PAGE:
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The Ventotene Files Part I: European federalism and the Ventotene manifesto

Every year at the end of the summer, federalists gather on the Italian island of Ventotene to discuss federalism to the bone. Last week, the 29th edition of the Ventotene seminar was organized by the Spinelli Institute under the title:  “Federalism: from Europe to the World”.

The entire week was devoted to a grounded discussion of European federalism on the very soil where it was born. You will find our reports and impressions of the topics we discussed in “the Ventotene Files”,  a series of articles we  will be publishing here in the next week. This is the first of these articles, adressing the importance of Ventotene and sketching a bit of the history of European federalist thought.

Why did we gather on the distant island of Ventotene? What makes this place special for European federalists? In order to answer these questions, we need to introduce the history of the island and the protoganist in the story of the origins of the European federalist movement; Altiero Spinelli.

The history of Ventotene

Ventotene, known in Roman times as Pandateria, is one of the Pontine Islands in the Tyrrhenian Sea. With a population of 708 people, a length of 3 kilometres and a maximum width of about 800 metres, it is situated about 46 km off the coast of Formia, a city located between Rome and Napels.

The history of the island is not really a cheery one. In the Roman era, Ventotene used to be an island of exile where several noblewomen were exiled to die of starvation. Later, a prison camp was created and restructured under Benito Mussolini on the island of Santo Stefano, where up to 700 opponents to the fascist regime were incarcerated between 1939 and 1943. One of them was anti-facist resistance member Altiero Spinelli.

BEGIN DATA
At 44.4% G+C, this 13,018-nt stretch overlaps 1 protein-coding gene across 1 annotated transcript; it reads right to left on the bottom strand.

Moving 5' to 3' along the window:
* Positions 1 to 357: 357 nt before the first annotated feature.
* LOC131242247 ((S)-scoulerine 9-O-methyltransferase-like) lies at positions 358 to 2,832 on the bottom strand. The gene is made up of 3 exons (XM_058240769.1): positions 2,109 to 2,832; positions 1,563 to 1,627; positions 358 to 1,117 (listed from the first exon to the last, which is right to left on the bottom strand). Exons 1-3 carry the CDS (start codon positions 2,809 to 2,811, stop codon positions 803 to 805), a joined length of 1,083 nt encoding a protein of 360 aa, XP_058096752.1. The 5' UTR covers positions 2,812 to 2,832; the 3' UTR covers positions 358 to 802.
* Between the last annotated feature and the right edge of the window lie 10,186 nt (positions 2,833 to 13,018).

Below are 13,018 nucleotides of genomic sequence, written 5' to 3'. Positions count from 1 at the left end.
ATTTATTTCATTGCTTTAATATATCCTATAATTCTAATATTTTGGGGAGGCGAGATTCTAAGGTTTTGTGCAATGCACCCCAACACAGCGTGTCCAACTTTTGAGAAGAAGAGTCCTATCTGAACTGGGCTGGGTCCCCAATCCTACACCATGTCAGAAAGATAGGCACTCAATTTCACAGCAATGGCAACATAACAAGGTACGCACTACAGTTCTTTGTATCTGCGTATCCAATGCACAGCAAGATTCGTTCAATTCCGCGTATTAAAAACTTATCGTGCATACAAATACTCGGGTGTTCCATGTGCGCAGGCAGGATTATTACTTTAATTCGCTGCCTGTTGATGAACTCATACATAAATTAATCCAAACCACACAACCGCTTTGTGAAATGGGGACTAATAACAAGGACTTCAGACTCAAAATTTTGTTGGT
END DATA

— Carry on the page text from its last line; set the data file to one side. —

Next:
Spinelli and the origins of European federalism

On the island, Spinelli met Ernesto Rossi and Eugenio Colorni. Rossi, who was a professor of economics, was given special permission to communicate to the outside world on matters of economics. This way, Rossi managed to smuggle in some works of Hamilton, Jay, Madison, and other  American federalists. These texts inspired the political framework that Spinelli saw as the way in which to rebuild society after the war. Together with Rossi and Colorni, Spinelli drafted the Ventotene Manifesto in 1941, in which he pinpoints the fundamental contradiction of political action: despite the increasingly unitary character of historical events, the entire political process is still almost exclusively aimed at single nations. In Spinelli’s vision,  this characteristic led to the atrocities of the war, and should therefore be changed in the future.

The Ventotene Manifesto and the establishment of the MFE

The manifesto clearly analyses the situation in 1941 and sets out the way forward into the future.  The first chapter deals with the crisis of modern society, in which Spinelli asserts that while the ideology of national independence was crucial for societal progress on the one hand, it has also created the idea of living space (lebensraum) that is seen as the greatest good, fostering devastating wars and conflicts. From this, he concludes that in a world that is characterised by  economic interdependence, the living space required by any people which wants to maintain a living standard consistent with modern civilisation can only be the entire world.